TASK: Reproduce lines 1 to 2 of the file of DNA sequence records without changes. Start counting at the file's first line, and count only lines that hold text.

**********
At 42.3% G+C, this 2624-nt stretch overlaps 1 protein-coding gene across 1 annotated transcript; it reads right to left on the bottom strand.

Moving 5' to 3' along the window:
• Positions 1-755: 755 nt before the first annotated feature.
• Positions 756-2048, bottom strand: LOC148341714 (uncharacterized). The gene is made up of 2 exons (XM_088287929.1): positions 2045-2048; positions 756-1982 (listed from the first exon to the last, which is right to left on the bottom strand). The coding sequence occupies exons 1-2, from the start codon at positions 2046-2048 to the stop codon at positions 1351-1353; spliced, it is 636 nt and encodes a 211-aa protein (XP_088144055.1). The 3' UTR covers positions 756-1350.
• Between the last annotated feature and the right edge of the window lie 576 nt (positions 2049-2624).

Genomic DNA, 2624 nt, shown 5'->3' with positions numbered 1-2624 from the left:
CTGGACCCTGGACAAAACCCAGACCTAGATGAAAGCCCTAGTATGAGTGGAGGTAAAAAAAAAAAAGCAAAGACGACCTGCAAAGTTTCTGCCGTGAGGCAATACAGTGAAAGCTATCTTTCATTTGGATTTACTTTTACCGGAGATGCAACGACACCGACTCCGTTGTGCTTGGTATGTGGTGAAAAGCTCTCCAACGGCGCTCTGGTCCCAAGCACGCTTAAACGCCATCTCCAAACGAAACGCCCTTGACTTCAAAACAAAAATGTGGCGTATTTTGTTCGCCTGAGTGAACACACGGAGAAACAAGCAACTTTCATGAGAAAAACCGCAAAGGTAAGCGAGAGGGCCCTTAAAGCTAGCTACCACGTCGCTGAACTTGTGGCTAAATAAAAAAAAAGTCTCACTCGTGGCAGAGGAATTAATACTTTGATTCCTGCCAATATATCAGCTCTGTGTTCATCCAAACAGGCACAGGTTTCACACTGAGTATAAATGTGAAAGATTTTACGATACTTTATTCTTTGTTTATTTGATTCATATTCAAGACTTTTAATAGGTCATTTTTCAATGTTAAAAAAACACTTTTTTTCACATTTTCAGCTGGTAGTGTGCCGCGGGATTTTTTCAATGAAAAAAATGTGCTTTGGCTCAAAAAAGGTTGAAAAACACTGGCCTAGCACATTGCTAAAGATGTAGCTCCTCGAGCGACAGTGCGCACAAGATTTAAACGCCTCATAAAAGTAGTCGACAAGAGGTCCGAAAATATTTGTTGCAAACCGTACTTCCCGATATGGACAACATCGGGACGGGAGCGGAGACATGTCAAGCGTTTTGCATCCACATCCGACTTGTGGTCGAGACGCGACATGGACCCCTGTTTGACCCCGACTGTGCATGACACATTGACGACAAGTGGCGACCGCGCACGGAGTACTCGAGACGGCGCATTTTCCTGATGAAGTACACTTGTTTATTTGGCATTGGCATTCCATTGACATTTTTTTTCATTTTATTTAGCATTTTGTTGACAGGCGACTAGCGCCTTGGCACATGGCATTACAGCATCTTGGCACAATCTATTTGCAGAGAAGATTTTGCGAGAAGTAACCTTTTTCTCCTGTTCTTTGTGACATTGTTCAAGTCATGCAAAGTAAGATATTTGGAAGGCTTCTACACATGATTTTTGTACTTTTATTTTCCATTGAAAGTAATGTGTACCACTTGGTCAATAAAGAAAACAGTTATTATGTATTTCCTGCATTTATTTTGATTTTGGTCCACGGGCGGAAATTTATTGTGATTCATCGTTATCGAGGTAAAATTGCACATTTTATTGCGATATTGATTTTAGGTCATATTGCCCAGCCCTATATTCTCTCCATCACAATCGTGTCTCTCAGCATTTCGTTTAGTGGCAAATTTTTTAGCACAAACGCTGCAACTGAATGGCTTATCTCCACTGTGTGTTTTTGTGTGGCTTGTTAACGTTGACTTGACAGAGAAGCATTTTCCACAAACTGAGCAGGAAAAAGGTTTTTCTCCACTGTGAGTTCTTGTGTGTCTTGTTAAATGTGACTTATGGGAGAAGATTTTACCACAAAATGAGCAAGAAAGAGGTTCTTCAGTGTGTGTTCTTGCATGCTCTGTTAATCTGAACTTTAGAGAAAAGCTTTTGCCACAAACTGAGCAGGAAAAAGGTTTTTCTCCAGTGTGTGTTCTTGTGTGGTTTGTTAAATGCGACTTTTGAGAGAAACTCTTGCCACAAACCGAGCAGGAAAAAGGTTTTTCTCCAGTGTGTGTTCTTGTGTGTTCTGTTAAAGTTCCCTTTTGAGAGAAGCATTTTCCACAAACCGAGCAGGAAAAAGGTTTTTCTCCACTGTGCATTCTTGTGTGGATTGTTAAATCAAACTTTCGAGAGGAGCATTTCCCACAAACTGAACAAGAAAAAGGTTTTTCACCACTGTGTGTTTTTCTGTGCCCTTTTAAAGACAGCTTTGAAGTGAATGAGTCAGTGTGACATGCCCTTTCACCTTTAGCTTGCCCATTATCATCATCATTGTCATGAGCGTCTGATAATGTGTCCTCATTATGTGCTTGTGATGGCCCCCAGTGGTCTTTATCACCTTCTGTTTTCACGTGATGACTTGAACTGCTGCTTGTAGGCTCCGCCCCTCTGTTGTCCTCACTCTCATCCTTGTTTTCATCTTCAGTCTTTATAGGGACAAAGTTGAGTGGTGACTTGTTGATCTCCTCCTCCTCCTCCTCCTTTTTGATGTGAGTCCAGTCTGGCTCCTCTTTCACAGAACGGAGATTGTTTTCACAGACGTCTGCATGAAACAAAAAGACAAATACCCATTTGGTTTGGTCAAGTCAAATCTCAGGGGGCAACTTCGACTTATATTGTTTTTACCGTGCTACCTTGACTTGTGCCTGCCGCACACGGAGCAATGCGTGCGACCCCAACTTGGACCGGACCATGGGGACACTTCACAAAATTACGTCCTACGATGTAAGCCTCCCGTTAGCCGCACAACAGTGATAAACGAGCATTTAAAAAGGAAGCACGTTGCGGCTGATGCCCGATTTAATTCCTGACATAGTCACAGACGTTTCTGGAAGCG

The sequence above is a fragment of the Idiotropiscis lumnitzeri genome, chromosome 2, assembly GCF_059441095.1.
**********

At 42.3% G+C, this 2624-nt stretch overlaps 1 protein-coding gene across 1 annotated transcript; it reads right to left on the bottom strand.

Moving 5' to 3' along the window: